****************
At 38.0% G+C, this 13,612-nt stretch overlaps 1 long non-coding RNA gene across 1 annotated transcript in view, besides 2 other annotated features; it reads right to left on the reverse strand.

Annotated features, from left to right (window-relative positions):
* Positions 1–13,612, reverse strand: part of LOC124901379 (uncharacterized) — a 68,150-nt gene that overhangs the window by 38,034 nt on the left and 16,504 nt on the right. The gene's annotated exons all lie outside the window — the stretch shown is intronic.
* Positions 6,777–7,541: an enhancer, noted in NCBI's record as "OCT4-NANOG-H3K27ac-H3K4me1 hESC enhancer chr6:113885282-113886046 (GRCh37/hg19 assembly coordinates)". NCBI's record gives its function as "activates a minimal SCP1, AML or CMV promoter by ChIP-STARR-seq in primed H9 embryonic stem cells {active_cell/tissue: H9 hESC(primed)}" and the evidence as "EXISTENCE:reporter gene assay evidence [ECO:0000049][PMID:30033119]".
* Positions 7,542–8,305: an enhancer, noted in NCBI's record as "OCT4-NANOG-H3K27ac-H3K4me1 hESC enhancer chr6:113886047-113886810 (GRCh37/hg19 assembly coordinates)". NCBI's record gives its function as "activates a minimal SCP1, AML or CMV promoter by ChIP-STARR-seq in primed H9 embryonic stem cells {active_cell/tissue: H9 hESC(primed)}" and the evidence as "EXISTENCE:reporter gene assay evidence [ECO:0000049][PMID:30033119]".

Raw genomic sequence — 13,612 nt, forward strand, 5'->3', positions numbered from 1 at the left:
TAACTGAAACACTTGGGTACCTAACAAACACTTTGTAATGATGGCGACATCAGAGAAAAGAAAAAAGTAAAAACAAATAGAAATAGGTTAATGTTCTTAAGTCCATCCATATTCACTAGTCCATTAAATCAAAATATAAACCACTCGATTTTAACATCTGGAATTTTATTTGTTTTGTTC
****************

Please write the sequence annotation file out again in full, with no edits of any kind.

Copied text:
At 38.0% G+C, this 13,612-nt stretch overlaps 1 long non-coding RNA gene across 1 annotated transcript in view, besides 2 other annotated features; it reads right to left on the reverse strand.

Annotated features, from left to right (window-relative positions):
* Positions 1–13,612, reverse strand: part of LOC124901379 (uncharacterized) — a 68,150-nt gene that overhangs the window by 38,034 nt on the left and 16,504 nt on the right. The gene's annotated exons all lie outside the window — the stretch shown is intronic.
* Positions 6,777–7,541: an enhancer, noted in NCBI's record as "OCT4-NANOG-H3K27ac-H3K4me1 hESC enhancer chr6:113885282-113886046 (GRCh37/hg19 assembly coordinates)". NCBI's record gives its function as "activates a minimal SCP1, AML or CMV promoter by ChIP-STARR-seq in primed H9 embryonic stem cells {active_cell/tissue: H9 hESC(primed)}" and the evidence as "EXISTENCE:reporter gene assay evidence [ECO:0000049][PMID:30033119]".
* Positions 7,542–8,305: an enhancer, noted in NCBI's record as "OCT4-NANOG-H3K27ac-H3K4me1 hESC enhancer chr6:113886047-113886810 (GRCh37/hg19 assembly coordinates)". NCBI's record gives its function as "activates a minimal SCP1, AML or CMV promoter by ChIP-STARR-seq in primed H9 embryonic stem cells {active_cell/tissue: H9 hESC(primed)}" and the evidence as "EXISTENCE:reporter gene assay evidence [ECO:0000049][PMID:30033119]".

Raw genomic sequence — 13,612 nt, forward strand, 5'->3', positions numbered from 1 at the left:
TAACTGAAACACTTGGGTACCTAACAAACACTTTGTAATGATGGCGACATCAGAGAAAAGAAAAAAGTAAAAACAAATAGAAATAGGTTAATGTTCTTAAGTCCATCCATATTCACTAGTCCATTAAATCAAAATATAAACCACTCGATTTTAACATCTGGAATTTTATTTGTTTTGTTC